What Kings’ No-Playoff Roster Would Make Today’s Playoffs?


With the Sacramento Kings amidst the playoff hunt after missing the postseason for the past 16 years, the organization has finally put together a roster that can be competitive with some of the best in the NBA.

That is not to say the Kings have not had talent for the better part of two decades. Despite only having a single player make an all-star appearance during this time, an argument can be made that the caliber of players from the franchise was never reflected in the win column.

I want to look back at the rosters during this 16-year drought and create the best-possible roster that would have the best shot at being contenders in today’s NBA.

The team selection is based on modern NBA play and will be selected based on the following criteria:

  • Minimum 50 games played.
  • How they performed while on the Kings since 2006. (Players like Rajon Rondo and Zach Randolph will be based on the merit of their singular season on their team, not their career.)
  • Intangible qualities (leadership, chemistry, etc.)




The Kings have had some exciting and talented players at the guard position throughout the playoff drought. The position has been defined by youth and volume scoring.

De’Aaron Fox leads the group in both categories and is the clear starter at point guard for this fictional roster. His pace is ideal for the modern NBA, a terrific midrange shot, elite finishing in the paint, and he has just enough outside shooting to make defenses honest in their coverage of him.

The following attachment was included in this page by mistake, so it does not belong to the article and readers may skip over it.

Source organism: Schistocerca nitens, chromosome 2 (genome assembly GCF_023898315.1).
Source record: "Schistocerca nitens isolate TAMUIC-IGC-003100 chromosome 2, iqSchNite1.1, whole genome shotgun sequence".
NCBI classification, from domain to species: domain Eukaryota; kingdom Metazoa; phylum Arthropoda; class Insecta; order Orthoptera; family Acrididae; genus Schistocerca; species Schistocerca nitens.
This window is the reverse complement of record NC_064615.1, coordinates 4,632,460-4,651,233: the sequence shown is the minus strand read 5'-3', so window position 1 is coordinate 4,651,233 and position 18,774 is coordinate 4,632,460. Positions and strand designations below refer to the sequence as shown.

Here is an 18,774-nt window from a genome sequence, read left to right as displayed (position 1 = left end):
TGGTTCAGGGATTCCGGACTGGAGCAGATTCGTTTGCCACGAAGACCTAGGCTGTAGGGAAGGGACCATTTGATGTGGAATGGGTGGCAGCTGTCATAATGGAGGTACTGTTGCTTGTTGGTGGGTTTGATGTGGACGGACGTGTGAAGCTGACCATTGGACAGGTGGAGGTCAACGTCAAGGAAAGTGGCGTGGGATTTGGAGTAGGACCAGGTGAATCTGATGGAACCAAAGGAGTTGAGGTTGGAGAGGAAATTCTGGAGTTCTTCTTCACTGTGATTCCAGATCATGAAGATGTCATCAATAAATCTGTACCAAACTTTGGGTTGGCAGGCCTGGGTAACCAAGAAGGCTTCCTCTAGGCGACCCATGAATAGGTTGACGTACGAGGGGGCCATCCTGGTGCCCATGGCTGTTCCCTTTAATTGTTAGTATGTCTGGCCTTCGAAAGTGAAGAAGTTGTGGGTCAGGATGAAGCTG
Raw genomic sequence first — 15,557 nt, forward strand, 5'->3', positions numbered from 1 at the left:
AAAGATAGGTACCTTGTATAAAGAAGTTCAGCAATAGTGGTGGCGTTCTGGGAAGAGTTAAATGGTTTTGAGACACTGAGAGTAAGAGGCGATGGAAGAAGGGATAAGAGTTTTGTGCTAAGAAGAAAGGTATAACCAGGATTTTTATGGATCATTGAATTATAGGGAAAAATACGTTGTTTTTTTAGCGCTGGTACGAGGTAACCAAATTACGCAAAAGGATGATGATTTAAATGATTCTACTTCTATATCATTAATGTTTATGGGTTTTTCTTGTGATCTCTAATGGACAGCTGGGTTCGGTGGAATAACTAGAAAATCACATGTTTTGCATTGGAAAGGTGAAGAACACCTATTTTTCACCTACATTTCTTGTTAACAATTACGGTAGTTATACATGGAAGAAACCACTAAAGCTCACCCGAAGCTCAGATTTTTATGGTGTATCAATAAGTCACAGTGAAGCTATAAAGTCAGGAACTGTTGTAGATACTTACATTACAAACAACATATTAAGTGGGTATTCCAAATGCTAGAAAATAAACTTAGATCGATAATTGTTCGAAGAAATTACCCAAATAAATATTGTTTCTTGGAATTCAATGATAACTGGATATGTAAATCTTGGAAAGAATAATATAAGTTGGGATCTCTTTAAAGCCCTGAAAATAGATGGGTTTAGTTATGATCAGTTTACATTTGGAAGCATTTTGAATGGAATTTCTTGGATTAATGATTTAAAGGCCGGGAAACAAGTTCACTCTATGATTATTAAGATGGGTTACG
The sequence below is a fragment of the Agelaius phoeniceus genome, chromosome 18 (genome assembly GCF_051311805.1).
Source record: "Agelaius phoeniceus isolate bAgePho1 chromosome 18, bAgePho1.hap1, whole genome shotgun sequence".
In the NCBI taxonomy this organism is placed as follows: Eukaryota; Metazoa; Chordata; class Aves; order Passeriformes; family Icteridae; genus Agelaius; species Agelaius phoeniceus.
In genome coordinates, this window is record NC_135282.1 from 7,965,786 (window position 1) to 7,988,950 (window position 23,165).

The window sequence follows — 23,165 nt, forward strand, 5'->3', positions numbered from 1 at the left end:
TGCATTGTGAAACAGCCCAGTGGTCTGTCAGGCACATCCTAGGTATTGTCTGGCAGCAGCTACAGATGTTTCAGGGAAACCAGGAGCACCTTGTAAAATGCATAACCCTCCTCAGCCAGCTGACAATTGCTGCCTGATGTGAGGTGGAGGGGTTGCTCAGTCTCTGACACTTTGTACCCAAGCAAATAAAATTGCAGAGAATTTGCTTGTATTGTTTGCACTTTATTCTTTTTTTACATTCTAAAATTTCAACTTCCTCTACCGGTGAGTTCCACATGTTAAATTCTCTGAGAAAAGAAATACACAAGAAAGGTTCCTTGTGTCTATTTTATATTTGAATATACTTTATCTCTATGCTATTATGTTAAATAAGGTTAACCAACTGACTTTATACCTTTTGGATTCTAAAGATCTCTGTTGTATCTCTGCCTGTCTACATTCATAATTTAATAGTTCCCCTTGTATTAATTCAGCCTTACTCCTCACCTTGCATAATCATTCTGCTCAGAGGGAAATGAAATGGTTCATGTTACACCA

In reserve at the one spot, there are two different types of players, Isaiah Thomas and Tyrese Haliburton. Thomas would bring instant offense off the bench. Before he departed from the Kings, he had his best offensive season. He kept offenses off balance with a reliable jump shot and tough finishing at the rim. Additionally, Thomas’ reputation as a clutch performer started in Sacramento.

In contrast, Haliburton was much less flashy than Thomas and would bring a different type of playstyle in reserve. Despite his age, Haliburton proved to be able to command the pace of the game with great IQ in fast-break situations and the potential to be a field general in the half-court.

Shooting guard has primarily been defined by sound offensive output and poor defense. Due to his defense and maybe some recency bias, Kevin Huerter secures the starting role. Huerter has shown a willingness to defend the perimeter and killer efficiency beyond the arc. While not a volume shooter, Huerter would play a crucial role in the starting lineup.

In reserve, two players have reputations for being in defensive turn styles Kevin Martin and Buddy Hield. Hield is the all-time three-point leader in Kings’ history and could be a deadly option off the bench to help spread the floor.

On the other hand, Martin is an interesting player to think about in the modern NBA. Known as a great isolation player in his time with the Kings, he also had an amazingly efficient — and ugly-looking — three-point shot averaging over 40% in his best season on only 5.5 attempts per game. In today’s game, he’d undoubtedly be expected to shoot more often, so there might be similar efficiency. If so, Martin would likely push Huerter for the starting position.




Forward has been a position of concern throughout the drought. Never having real star power and missing on some very high draft picks (see Thomas Robinson and Marvin Bagley) has often doomed the frontcourt. Based on the criteria, however, some quality players and two clear stars still emerge.

The last time the Kings appeared in the playoffs was on the back of an out-of-shape Ron Artest, and despite missing the tournament the next two seasons, the now Metta Sandiford-Artest sit had pretty good seasons that solidified his starting spot on this roster. While not an offensive superstar by any means, Artest’s patented defense and motor bring a type of play that is desperately lacking on the roster.